Anxious Student: If a woman rejects me, I feel bad. And I’m not a good enough actor to disguise that fact.
Training Officer: No one’s asking you to.
Anxious Student: Oh yes you are. To be more precise, you’re giving me two choices. I can either subject women to heinous “pressure,” or never ask a woman out.
Training Officer: Simplistic. [Self-correcting.] What I mean is, you’re misunderstanding me.
Anxious Student: Am I? Great. Give me a zero-pressure recipe for asking women out.
Training Officer: I can’t, that depends on the woman.
Anxious Student: So anything can be pressure?
Training Officer: [Defensively.] Well, most women wouldn’t regard a polite request for a date as pressure.
Anxious Student: I’m often accidentally impolite; that’s partly why I feel so much social anxiety. And in any case, do the women who would regard a polite request for a date as “pressure” wear a badge declaring their hypersensitivity?
Training Officer: No, that would be stigmatizing.
Anxious Student: So I’m right. The only way to know I’m not pressuring a woman is to avoid women entirely.
Training Officer: That is so s… Well, the best thing is to arrange some counseling for you.
Anxious Student: Counseling might help me get over unreasonable fears. But according to you, my fears are reasonable.
Training Officer: No. No, no.
Anxious Student: Yes. Yes, yes. I’m afraid that anything I say to a woman could constitute “pressure,” and you confirmed it.
Training Officer: Well, I didn’t confirm that it’s likely. Most women are reasonable about these things.
Anxious Student: So I only have to worry about the unreasonable women.
Training Officer: [Uncomfortable.] Well, I don’t like that phrase. Society has been stigmatizing women as “unreasonable”…
Anxious Student: Your double-talk confirms my worst fears. I don’t know if I can go on like this.
Training Officer: Given what I’m hearing, I’m afraid I’m going to have to refer you for mandatory suicide prevention training.
Anxious Student: [Shrugs.] I have a better idea.
Training Officer: Wonderful. What is it?
Anxious Student: You admit that your position is absurd. And change your official policies. Now.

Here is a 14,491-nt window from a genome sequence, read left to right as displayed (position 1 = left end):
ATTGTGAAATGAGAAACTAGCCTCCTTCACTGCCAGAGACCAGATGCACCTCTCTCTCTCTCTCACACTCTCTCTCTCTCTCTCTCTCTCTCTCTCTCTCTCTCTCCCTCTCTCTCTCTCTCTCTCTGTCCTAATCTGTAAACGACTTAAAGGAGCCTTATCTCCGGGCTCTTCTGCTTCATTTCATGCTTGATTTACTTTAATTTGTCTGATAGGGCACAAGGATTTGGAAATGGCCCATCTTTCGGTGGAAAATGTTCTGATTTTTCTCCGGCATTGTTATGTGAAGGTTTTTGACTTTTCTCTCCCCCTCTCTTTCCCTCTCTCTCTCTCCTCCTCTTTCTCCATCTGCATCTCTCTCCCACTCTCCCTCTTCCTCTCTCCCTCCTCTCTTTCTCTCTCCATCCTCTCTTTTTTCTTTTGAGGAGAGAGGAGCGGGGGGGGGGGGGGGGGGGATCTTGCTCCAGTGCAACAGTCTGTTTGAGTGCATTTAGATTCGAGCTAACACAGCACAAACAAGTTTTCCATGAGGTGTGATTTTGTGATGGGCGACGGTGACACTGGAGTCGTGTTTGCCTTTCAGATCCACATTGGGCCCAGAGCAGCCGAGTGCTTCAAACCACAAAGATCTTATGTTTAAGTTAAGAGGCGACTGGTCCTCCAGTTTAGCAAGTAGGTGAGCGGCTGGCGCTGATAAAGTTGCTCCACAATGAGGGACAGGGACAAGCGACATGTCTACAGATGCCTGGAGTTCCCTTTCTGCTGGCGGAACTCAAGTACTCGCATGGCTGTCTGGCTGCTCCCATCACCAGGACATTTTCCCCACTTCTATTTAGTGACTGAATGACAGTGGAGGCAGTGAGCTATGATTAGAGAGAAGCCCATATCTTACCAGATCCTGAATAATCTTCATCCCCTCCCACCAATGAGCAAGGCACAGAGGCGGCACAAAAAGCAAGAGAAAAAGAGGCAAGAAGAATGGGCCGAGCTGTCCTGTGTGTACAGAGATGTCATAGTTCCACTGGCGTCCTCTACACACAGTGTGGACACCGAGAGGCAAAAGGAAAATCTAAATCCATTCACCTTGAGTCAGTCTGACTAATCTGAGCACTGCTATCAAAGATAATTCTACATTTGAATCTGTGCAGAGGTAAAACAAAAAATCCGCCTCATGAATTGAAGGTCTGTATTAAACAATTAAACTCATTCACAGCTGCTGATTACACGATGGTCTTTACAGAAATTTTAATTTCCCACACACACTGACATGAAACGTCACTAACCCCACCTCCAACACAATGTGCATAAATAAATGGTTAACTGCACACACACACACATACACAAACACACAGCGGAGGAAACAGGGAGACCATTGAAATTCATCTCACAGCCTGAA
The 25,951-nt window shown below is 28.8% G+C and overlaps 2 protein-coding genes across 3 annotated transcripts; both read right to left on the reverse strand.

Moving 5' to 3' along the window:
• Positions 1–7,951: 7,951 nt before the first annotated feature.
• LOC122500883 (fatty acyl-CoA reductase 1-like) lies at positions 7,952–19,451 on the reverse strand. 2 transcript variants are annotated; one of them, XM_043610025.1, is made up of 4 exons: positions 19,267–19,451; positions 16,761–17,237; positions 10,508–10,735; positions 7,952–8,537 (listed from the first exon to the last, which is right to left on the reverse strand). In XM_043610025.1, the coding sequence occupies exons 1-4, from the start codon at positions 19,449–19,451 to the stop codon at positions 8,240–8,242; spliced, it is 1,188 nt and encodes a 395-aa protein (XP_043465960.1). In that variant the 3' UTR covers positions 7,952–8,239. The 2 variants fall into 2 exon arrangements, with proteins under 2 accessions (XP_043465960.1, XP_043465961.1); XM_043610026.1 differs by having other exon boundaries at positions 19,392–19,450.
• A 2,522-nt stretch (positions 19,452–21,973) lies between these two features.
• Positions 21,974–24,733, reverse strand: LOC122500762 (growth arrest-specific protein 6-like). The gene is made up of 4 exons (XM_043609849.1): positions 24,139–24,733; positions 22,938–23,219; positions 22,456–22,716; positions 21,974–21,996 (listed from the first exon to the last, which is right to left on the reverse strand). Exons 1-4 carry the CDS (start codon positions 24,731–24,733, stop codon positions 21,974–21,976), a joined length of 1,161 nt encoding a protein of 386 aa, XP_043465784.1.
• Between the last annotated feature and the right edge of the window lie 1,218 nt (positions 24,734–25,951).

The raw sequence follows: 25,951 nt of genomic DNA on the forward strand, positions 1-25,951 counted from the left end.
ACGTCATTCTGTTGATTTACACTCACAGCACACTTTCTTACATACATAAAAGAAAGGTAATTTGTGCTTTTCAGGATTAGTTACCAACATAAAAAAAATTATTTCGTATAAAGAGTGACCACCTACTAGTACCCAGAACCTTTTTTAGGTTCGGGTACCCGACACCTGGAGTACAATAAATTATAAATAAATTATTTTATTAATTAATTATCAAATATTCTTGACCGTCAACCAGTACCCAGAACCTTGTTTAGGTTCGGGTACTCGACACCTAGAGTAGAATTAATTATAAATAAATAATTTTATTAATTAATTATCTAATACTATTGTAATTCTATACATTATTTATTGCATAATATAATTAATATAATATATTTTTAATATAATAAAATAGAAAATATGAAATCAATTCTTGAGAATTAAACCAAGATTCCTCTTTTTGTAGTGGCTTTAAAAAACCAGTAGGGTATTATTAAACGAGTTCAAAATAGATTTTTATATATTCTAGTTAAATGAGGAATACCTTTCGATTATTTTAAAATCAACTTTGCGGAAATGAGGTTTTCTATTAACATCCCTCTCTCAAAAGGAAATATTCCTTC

Training Officer: What?
Anxious Student: You heard me.
Training Officer: We can’t do that.
Anxious Student: We can’t just go back to bright-line rules?
Training Officer: What bright-line rules?
Anxious Student: Here’s a classic bright-line rule: In the absence of violence or threat thereof, consent is valid. End of story.
Training Officer: We changed that rule because it was unfair to people who consented to things they weren’t comfortable with.
Anxious Student: You changed it to a rule that is unfair to people who are socially anxious.
Training Officer: [Finding courage.] The whole world can’t revolve around them.
Anxious Student: Your rule is also unfair to people who can’t read minds.
Training Officer: The whole world can’t revolve around them, either.
Anxious Student: That’s all humans, actually.
Training Officer: [Impatient] So all humans are Aspies?!
Anxious Student: [Taken aback.] Classy.
Training Officer: [Chagrined.] What I mean is, Neurotypicals are pretty good at figuring out these kinds of these. People on the spectrum are another story.
Anxious Student: So people are “pretty good” at being able to follow your absurd rules? Again, why does everything have to revolve around unreasonable women?
Training Officer: [Enraged.] Unreasonable people! Unreasonable people!
Anxious Student: You’re right. Unreasonable people. OK, so why does everything have to revolve around unreasonable people?
Training Officer: [Stumped.]
Anxious Student: This is college, right? Isn’t this supposed to be a place where reasonable people are in charge, and “pressure” students to emulate them?
Training Officer: [Grabs mic.] Aaaaaaah! Aaaaaaaaaaaaaah! Aaaaaaaaaaaaaaaaaaaaah!
[Training Officer wakes up in a cold sweat.]
Training Officer: [Spends a full minute catching breath.] Thank God that in the real world, socially anxious people keep their mouths shut during training. Thank God!